What Jonny wouldn’t notice during his Atlantic and Pacific swims is that our oceans have become 30 percent more acidic because of the rising carbon levels, which makes life hard for creatures for which the water is their world, not just a fun place to visit.
In recent weeks, I’ve seen a video — “The True Cost of Oil” — by Canadian photographer Garth Lenz, which portrays a wondrous landscape, the boreal forest of Canada, being turned into a vast industrial wasteland by the extraction of fossil fuels, turning Canada from a climate champion into a climate villain.
My trip to see the sheer size of the United States of America and many of its wonders more than 60 years ago was such a positive experience. It included the little oil derricks that we spotted, going up and down in perpetual motion, not threatening at all.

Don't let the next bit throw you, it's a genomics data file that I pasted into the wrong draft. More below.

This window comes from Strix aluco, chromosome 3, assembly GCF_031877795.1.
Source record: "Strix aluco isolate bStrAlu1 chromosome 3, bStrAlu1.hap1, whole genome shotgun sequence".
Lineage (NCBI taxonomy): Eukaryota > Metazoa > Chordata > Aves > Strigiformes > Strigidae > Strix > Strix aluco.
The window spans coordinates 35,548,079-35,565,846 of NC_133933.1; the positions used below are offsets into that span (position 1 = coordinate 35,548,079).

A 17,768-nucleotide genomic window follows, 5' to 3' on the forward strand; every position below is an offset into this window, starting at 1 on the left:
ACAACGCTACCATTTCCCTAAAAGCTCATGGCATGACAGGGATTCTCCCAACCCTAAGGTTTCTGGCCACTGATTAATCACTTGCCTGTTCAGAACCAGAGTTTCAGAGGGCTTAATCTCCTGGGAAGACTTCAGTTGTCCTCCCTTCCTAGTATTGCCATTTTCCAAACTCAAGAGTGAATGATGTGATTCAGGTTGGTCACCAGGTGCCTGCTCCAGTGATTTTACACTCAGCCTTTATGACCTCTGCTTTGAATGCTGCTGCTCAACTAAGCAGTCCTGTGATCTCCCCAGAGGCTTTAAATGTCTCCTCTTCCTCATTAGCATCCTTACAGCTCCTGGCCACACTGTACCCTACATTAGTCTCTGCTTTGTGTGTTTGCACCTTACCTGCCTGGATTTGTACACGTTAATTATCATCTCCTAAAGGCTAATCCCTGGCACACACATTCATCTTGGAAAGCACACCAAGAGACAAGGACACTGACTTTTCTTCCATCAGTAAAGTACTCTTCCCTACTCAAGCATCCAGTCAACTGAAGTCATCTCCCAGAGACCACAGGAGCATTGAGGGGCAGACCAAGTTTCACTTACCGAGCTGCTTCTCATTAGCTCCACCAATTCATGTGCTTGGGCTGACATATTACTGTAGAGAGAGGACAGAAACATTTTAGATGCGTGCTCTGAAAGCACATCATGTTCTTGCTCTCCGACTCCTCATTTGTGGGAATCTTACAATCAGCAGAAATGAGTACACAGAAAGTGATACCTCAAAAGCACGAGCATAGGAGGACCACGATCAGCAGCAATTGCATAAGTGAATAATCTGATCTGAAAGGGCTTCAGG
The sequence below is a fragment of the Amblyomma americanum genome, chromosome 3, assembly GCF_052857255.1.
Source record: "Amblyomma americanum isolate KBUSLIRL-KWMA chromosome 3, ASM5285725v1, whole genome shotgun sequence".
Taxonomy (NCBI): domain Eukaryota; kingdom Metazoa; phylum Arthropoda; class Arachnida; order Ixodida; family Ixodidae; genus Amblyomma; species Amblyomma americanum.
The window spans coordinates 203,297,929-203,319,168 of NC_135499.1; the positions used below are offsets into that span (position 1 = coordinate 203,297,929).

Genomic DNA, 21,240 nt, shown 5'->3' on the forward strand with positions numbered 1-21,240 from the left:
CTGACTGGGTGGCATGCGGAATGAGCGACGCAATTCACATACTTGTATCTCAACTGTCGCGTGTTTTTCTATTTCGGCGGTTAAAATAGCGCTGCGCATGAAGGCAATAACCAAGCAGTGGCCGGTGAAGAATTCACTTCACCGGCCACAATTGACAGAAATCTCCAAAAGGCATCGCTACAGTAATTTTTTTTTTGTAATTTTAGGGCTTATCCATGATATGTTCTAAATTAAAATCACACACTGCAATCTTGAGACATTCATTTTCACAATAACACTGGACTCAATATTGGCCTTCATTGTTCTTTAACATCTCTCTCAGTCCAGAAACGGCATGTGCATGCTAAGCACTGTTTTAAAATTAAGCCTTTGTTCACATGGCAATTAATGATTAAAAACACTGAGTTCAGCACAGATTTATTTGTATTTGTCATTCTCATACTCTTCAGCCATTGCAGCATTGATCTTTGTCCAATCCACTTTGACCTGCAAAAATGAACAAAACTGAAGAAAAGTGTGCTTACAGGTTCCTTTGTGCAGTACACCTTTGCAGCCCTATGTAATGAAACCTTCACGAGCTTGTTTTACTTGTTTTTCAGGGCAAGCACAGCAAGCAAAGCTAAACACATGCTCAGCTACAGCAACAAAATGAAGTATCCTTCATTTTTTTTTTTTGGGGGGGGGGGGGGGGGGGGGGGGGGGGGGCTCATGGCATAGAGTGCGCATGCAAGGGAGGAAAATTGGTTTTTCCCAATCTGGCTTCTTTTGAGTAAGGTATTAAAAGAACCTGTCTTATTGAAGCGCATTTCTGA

How different it would be if I flew over Canada’s boreal forest today, where the planet’s dirtiest tar sands oil is being pumped out of the ground using huge amounts of water that is polluted and left in holding lakes, where neither Jonny nor I could swim.
The extraction of tar sands oil in Alberta is turning what was a “carbon sink” — the boreal forest — into a “carbon bomb,” Lenz says, and that doesn’t count how much more this tar sands oil will pollute our air when it is refined and burned to heat our homes, generate our electricity and power our cars.
Speaking of generating electricity, we have a carbon villain much closer to home with the Brayton Point coal-fired power plant in Somerset. Coal Is Stupid has already begun the protest by anchoring a lobster boat called the Henry David T. where a coal ship was due to dock, delaying the delivery for a day.